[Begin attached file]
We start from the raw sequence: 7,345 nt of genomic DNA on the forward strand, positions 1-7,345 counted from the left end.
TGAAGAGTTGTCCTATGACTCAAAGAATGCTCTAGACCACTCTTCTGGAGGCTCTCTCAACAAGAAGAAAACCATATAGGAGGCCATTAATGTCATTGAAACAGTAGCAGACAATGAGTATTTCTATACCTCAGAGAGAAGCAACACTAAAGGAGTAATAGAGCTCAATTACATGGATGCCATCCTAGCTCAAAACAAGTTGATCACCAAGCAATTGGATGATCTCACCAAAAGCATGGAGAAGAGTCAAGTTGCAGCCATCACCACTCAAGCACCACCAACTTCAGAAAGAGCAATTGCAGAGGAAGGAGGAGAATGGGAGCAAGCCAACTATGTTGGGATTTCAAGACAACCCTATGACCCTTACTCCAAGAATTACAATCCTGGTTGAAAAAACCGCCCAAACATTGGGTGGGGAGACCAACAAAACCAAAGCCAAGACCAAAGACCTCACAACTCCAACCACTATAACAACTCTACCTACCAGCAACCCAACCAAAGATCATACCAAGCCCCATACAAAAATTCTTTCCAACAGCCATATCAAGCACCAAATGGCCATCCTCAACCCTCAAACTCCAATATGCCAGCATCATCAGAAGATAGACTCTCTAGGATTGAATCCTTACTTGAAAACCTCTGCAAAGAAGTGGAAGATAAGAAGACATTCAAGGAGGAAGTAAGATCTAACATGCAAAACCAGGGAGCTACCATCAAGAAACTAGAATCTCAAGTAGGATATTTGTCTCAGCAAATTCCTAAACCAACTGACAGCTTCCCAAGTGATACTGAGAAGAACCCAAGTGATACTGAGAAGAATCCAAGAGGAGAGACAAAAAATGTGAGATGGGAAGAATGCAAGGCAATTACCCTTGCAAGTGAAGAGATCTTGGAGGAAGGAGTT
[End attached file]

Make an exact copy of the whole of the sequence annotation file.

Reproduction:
We start from the raw sequence: 7,345 nt of genomic DNA on the forward strand, positions 1-7,345 counted from the left end.
TGAAGAGTTGTCCTATGACTCAAAGAATGCTCTAGACCACTCTTCTGGAGGCTCTCTCAACAAGAAGAAAACCATATAGGAGGCCATTAATGTCATTGAAACAGTAGCAGACAATGAGTATTTCTATACCTCAGAGAGAAGCAACACTAAAGGAGTAATAGAGCTCAATTACATGGATGCCATCCTAGCTCAAAACAAGTTGATCACCAAGCAATTGGATGATCTCACCAAAAGCATGGAGAAGAGTCAAGTTGCAGCCATCACCACTCAAGCACCACCAACTTCAGAAAGAGCAATTGCAGAGGAAGGAGGAGAATGGGAGCAAGCCAACTATGTTGGGATTTCAAGACAACCCTATGACCCTTACTCCAAGAATTACAATCCTGGTTGAAAAAACCGCCCAAACATTGGGTGGGGAGACCAACAAAACCAAAGCCAAGACCAAAGACCTCACAACTCCAACCACTATAACAACTCTACCTACCAGCAACCCAACCAAAGATCATACCAAGCCCCATACAAAAATTCTTTCCAACAGCCATATCAAGCACCAAATGGCCATCCTCAACCCTCAAACTCCAATATGCCAGCATCATCAGAAGATAGACTCTCTAGGATTGAATCCTTACTTGAAAACCTCTGCAAAGAAGTGGAAGATAAGAAGACATTCAAGGAGGAAGTAAGATCTAACATGCAAAACCAGGGAGCTACCATCAAGAAACTAGAATCTCAAGTAGGATATTTGTCTCAGCAAATTCCTAAACCAACTGACAGCTTCCCAAGTGATACTGAGAAGAACCCAAGTGATACTGAGAAGAATCCAAGAGGAGAGACAAAAAATGTGAGATGGGAAGAATGCAAGGCAATTACCCTTGCAAGTGAAGAGATCTTGGAGGAAGGAGTT